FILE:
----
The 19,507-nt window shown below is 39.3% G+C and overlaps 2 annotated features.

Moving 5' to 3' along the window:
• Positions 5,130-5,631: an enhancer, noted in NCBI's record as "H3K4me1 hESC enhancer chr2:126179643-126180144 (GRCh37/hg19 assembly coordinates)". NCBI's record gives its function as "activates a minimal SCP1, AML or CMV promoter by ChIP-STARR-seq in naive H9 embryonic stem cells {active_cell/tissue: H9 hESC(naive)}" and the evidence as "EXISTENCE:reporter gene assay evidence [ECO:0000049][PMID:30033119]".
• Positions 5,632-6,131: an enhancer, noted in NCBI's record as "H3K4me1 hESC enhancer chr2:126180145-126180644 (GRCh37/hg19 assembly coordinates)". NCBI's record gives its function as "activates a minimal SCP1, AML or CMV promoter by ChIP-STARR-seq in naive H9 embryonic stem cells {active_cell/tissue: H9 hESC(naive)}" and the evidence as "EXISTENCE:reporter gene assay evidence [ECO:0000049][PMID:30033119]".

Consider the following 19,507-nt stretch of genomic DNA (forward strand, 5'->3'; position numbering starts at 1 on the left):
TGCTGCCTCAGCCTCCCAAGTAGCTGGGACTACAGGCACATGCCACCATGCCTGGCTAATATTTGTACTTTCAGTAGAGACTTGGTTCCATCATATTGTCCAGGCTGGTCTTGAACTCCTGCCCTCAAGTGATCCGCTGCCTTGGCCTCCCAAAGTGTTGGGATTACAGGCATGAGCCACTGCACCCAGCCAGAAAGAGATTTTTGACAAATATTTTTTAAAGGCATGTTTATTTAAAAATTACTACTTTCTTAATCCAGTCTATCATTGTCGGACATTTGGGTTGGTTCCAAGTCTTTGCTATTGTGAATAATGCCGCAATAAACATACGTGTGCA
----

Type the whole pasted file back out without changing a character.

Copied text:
The 19,507-nt window shown below is 39.3% G+C and overlaps 2 annotated features.

Moving 5' to 3' along the window:
• Positions 5,130-5,631: an enhancer, noted in NCBI's record as "H3K4me1 hESC enhancer chr2:126179643-126180144 (GRCh37/hg19 assembly coordinates)". NCBI's record gives its function as "activates a minimal SCP1, AML or CMV promoter by ChIP-STARR-seq in naive H9 embryonic stem cells {active_cell/tissue: H9 hESC(naive)}" and the evidence as "EXISTENCE:reporter gene assay evidence [ECO:0000049][PMID:30033119]".
• Positions 5,632-6,131: an enhancer, noted in NCBI's record as "H3K4me1 hESC enhancer chr2:126180145-126180644 (GRCh37/hg19 assembly coordinates)". NCBI's record gives its function as "activates a minimal SCP1, AML or CMV promoter by ChIP-STARR-seq in naive H9 embryonic stem cells {active_cell/tissue: H9 hESC(naive)}" and the evidence as "EXISTENCE:reporter gene assay evidence [ECO:0000049][PMID:30033119]".

Consider the following 19,507-nt stretch of genomic DNA (forward strand, 5'->3'; position numbering starts at 1 on the left):
TGCTGCCTCAGCCTCCCAAGTAGCTGGGACTACAGGCACATGCCACCATGCCTGGCTAATATTTGTACTTTCAGTAGAGACTTGGTTCCATCATATTGTCCAGGCTGGTCTTGAACTCCTGCCCTCAAGTGATCCGCTGCCTTGGCCTCCCAAAGTGTTGGGATTACAGGCATGAGCCACTGCACCCAGCCAGAAAGAGATTTTTGACAAATATTTTTTAAAGGCATGTTTATTTAAAAATTACTACTTTCTTAATCCAGTCTATCATTGTCGGACATTTGGGTTGGTTCCAAGTCTTTGCTATTGTGAATAATGCCGCAATAAACATACGTGTGCA